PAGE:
As Brian found out in his investigation after the iPad event last week all three devices use the exact same silicon with the exact same internal model number: S5L8960X. There are no extra cores, no change in GPU configuration and the biggest one: no increase in memory bandwidth.

Previously both the A5X and A6X featured a 128-bit wide memory interface, with half of it seemingly reserved for GPU use exclusively. The non-X parts by comparison only had a 64-bit wide memory interface. The assumption was that a move to such a high resolution display demanded a substantial increase in memory bandwidth. With the A7, Apple takes a step back in memory interface width - so is it enough to hamper the performance of the iPad Air with its 2048 x 1536 display?

The numbers alone tell us the answer is no. In all available graphics benchmarks the iPad Air delivers better performance at its native resolution than the outgoing 4th generation iPad (as you'll soon see). Now many of these benchmarks are bound more by GPU compute rather than memory bandwidth, a side effect of the relative lack of memory bandwidth on modern day mobile platforms. Across the board though I couldn’t find a situation where anything was smoother on the iPad 4 than the iPad Air.

There’s another part of this story. Something I missed in my original A7 analysis. When Chipworks posted a shot of the A7 die many of you correctly identified what appeared to be a 4MB SRAM on the die itself. It's highlighted on the right in the floorplan diagram below:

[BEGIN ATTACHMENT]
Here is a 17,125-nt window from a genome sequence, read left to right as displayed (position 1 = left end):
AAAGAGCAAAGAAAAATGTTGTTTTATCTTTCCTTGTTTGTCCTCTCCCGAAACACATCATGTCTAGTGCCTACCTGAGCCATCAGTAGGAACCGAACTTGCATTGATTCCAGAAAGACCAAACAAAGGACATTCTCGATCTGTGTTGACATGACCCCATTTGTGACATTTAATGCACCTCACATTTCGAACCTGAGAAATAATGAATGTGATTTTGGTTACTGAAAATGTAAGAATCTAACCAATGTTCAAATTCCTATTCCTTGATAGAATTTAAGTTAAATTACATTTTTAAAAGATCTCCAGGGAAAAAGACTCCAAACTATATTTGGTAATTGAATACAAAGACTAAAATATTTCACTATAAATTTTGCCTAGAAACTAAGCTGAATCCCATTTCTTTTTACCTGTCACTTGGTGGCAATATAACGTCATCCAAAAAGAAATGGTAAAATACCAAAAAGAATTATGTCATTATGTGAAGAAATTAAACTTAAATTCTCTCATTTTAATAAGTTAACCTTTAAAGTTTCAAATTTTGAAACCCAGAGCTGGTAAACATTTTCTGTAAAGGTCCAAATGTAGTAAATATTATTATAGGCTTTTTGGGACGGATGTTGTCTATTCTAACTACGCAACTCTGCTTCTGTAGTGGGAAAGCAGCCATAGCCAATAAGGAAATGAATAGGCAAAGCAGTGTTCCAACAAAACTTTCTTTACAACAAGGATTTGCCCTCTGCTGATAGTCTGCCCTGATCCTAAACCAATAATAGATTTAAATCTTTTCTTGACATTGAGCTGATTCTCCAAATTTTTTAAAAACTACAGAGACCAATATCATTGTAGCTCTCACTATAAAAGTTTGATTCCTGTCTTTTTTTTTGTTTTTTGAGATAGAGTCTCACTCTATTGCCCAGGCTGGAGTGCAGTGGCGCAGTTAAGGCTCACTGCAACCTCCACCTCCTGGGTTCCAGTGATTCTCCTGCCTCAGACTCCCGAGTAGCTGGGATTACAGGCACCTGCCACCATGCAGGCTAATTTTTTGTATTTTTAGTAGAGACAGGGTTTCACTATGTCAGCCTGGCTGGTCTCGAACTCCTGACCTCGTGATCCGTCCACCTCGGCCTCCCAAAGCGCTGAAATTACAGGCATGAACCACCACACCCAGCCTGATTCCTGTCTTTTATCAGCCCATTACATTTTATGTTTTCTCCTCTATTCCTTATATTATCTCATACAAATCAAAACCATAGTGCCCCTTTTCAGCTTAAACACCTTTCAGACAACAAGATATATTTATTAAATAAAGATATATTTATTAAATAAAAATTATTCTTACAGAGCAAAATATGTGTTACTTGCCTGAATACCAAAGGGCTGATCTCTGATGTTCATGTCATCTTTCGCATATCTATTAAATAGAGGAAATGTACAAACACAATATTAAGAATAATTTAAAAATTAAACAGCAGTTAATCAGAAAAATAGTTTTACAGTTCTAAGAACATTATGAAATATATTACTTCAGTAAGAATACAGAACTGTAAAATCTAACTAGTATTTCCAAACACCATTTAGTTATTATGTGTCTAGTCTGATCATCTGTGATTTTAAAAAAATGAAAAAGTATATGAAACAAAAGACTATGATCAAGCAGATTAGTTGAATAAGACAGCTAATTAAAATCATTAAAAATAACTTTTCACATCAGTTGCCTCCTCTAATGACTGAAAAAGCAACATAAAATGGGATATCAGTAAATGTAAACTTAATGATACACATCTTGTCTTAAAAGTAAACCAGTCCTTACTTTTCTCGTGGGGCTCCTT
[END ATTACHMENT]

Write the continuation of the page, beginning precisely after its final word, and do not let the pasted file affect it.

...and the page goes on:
A7 Floorplan, Courtesy Chipworks

While I originally assumed that this SRAM might be reserved for use by the ISP, it turns out that it can do a lot more than that. If we look at memory latency (from the perspective of a single CPU core) vs. transfer size on A7 we notice a very interesting phenomenon between 1MB and 4MB:

That SRAM is indeed some sort of a cache before you get to main memory. It’s not the fastest thing in the world, but it’s appreciably quicker than going all the way out to main memory. Available bandwidth is also pretty good:

We’re only looking at bandwidth seen by a single CPU core, but even then we’re talking about 10GB/s. Lookups in this third level cache don’t happen in parallel with main memory requests, so the impact on worst case memory latency is additive unfortunately (a tradeoff of speed vs. power).

I don’t yet have the tools needed to measure the impact of this on-die memory on GPU accesses, but in the worst case scenario it’ll help free up more of the memory interface for use by the GPU. It’s more likely that some graphics requests are cached here as well, with intelligent allocation of bandwidth depending on what type of application you’re running.

That’s the other aspect of what makes A7 so very interesting. This is the first Apple SoC that’s able to deliver good amounts of memory bandwidth to all consumers. A single CPU core can use up 8GB/s of bandwidth. I’m still vetting other SoCs, but so far I haven’t come across anyone in the ARM camp that can compete with what Apple has built here. Only Intel is competitive.